### Differential equations: Linear second-order differential equations

### Solving homogeneous linear ODEs with constant coefficients

Homogeneous linear differential equations of second order with constant coefficients can be solved fully.

General solution of a homogeneous linear second-order ODE with constant coefficients

Consider the ODE \[a\cdot\frac{\dd^2y}{\dd t^2}+b\cdot\frac{\dd y}{\dd t}+c\cdot y(t)=0\] where #a#, #b#, and #c# are constants with #a\ne0#. The corresponding *characteristic equation* is \[a\cdot\lambda^2+b\cdot\lambda+c=0\] The *discriminant* of this quadratic equation in #\lambda# is \(D=b^2-4a\cdot c\). We distinguish three cases according to the sign of #D# and give the general solution with integration constants #A# and #B# in each case:

- If #D# is positive, then the characteristic equation of the
*ABC*-formula two real solutions, say \[\lambda_1=\frac{-b+\sqrt{D}}{2a}\qquad\text{and}\qquad \lambda_2=\frac{-b-\sqrt{D}}{2a}\] The general solution of the differential equation is then \[ y(t)=A\cdot\e^{\lambda_1\cdot t}+B\cdot\e^{\lambda_2\cdot t}\] - If \(D\) is equal to zero, then, in accordance with the
*abc*-formula, the characteristic equation has exactly one solution, namely \[\lambda=\frac{-b}{2a}\] The general solution is then \[y(t)=(A+B\cdot t)\cdot\e^{\lambda\cdot t}\] - If \(D\) is negative, then the characteristic equation has no real solutions, but two complex conjugate solutions #\alpha\pm\beta\, \ii#, where \[\alpha=-\frac{b}{2a}\text{ and } \beta=\frac{\sqrt{-D}}{2a}\] The general solution of the differential equation is then \[y(t)=\e^{\alpha\cdot t}\cdot\bigl(A\cdot\cos(\beta \cdot t)+B\cdot\sin(\beta \cdot t)\bigr)\]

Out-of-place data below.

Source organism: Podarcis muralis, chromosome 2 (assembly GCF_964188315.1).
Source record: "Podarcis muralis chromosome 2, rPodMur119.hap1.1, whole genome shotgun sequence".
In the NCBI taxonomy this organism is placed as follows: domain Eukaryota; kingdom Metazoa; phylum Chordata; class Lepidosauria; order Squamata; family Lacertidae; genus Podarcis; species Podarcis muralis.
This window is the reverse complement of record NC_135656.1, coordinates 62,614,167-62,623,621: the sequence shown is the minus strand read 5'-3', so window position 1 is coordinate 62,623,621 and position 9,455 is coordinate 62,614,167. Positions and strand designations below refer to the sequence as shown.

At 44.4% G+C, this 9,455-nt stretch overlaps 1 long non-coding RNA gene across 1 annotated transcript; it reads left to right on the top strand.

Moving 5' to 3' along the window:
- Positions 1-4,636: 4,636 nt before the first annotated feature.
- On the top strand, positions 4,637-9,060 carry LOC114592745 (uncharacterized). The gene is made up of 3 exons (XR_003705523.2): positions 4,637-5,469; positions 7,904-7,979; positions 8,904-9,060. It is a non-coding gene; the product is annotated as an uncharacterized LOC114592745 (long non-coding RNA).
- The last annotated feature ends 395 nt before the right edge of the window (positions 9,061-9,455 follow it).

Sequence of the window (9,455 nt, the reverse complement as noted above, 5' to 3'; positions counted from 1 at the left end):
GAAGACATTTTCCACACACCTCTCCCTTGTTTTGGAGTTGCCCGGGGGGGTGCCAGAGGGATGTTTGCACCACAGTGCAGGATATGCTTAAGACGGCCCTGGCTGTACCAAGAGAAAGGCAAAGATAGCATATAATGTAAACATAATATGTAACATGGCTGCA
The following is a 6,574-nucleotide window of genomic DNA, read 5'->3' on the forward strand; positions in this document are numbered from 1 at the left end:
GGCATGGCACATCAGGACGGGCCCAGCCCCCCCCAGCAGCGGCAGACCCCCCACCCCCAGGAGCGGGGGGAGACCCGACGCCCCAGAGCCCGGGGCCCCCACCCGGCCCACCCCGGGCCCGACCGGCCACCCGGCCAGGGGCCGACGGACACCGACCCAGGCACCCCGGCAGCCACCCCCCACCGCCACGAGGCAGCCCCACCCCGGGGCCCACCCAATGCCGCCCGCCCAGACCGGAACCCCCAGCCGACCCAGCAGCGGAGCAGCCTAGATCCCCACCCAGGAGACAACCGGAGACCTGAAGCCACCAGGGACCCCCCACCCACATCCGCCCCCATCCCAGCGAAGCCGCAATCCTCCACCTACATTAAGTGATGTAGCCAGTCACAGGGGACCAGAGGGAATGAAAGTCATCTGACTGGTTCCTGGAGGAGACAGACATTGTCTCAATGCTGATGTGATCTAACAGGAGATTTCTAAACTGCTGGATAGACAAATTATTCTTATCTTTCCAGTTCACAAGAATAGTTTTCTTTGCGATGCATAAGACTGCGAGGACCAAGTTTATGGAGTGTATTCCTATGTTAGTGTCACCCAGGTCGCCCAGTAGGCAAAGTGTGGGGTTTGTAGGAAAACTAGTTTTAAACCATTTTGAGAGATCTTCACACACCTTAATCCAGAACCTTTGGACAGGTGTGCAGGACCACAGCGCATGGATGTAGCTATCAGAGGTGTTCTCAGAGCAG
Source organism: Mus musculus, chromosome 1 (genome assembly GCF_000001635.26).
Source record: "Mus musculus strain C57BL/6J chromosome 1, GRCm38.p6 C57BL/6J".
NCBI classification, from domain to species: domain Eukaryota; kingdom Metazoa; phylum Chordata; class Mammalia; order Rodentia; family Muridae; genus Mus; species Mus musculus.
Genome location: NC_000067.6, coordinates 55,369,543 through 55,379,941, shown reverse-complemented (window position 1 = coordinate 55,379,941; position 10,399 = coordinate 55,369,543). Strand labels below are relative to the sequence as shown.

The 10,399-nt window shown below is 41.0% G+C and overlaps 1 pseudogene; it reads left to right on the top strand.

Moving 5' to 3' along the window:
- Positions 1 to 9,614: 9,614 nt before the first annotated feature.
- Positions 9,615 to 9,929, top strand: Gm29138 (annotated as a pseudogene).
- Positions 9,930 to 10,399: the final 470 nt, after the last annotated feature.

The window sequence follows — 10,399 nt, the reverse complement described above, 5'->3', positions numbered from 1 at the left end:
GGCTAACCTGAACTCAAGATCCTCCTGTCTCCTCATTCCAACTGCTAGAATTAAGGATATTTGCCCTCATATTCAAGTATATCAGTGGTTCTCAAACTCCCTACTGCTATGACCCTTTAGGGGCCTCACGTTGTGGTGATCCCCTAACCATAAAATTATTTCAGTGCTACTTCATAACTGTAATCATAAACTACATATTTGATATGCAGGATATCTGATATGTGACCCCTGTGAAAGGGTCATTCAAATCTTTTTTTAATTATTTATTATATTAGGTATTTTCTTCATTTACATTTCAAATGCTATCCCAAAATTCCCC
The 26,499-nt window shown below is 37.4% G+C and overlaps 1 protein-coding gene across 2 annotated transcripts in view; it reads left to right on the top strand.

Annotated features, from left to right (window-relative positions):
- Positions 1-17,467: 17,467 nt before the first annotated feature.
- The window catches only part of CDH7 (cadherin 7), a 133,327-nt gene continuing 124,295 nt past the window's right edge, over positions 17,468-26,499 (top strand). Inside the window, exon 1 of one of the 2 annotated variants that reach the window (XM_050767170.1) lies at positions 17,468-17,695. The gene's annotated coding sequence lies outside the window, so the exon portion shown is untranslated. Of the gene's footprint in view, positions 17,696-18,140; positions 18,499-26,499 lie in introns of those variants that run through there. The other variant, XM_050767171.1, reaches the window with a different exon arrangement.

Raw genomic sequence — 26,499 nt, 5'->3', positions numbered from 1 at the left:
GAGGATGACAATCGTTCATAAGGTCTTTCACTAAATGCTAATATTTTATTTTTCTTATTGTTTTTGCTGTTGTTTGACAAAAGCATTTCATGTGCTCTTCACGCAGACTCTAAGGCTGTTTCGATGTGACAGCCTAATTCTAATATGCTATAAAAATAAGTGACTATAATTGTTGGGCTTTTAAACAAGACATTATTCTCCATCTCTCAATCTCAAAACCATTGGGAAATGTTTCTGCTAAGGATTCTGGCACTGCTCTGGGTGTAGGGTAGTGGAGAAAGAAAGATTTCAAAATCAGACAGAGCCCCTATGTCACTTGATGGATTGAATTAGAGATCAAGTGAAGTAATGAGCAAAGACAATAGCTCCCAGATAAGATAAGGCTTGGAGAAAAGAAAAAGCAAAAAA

Solve the following differential equation: \[\frac{\dd^2y}{\dd t^2}+\frac{\dd y}{\dd t}-2\, y(t)=0\]

Use #c# and #d# as constants.

Use #c# and #d# as constants.

Solution #y(t)=# #c\cdot\e^{-2t}+d\cdot\e^{t}#

The

The discriminant \(D\) of the quadratic polynomial is equal to \[D = 1 ^ 2-4 \cdot (-2) = 9 = 3 ^ 2 \] Since #D\gt0#, the characteristic equation has two real solutions:\[\lambda_{1,2}= \frac{-1\pm 3}{2}\] that is, \[\lambda_1=-2 \qquad\text{and}\qquad\lambda_2=1\]

According to theorem

The

*characteristic equation*of the given homogeneous linear differential equation of second order is \[ \lambda^2+\lambda-2=0\]The discriminant \(D\) of the quadratic polynomial is equal to \[D = 1 ^ 2-4 \cdot (-2) = 9 = 3 ^ 2 \] Since #D\gt0#, the characteristic equation has two real solutions:\[\lambda_{1,2}= \frac{-1\pm 3}{2}\] that is, \[\lambda_1=-2 \qquad\text{and}\qquad\lambda_2=1\]

According to theorem

*General solution of the homogeneous linear second-order ODE with constant coefficients*, the differential equation has the following general solution: \[y(t)=c\cdot\e^{-2t}+d\cdot\e^{t}\] with constants \(c\) and \(c\).
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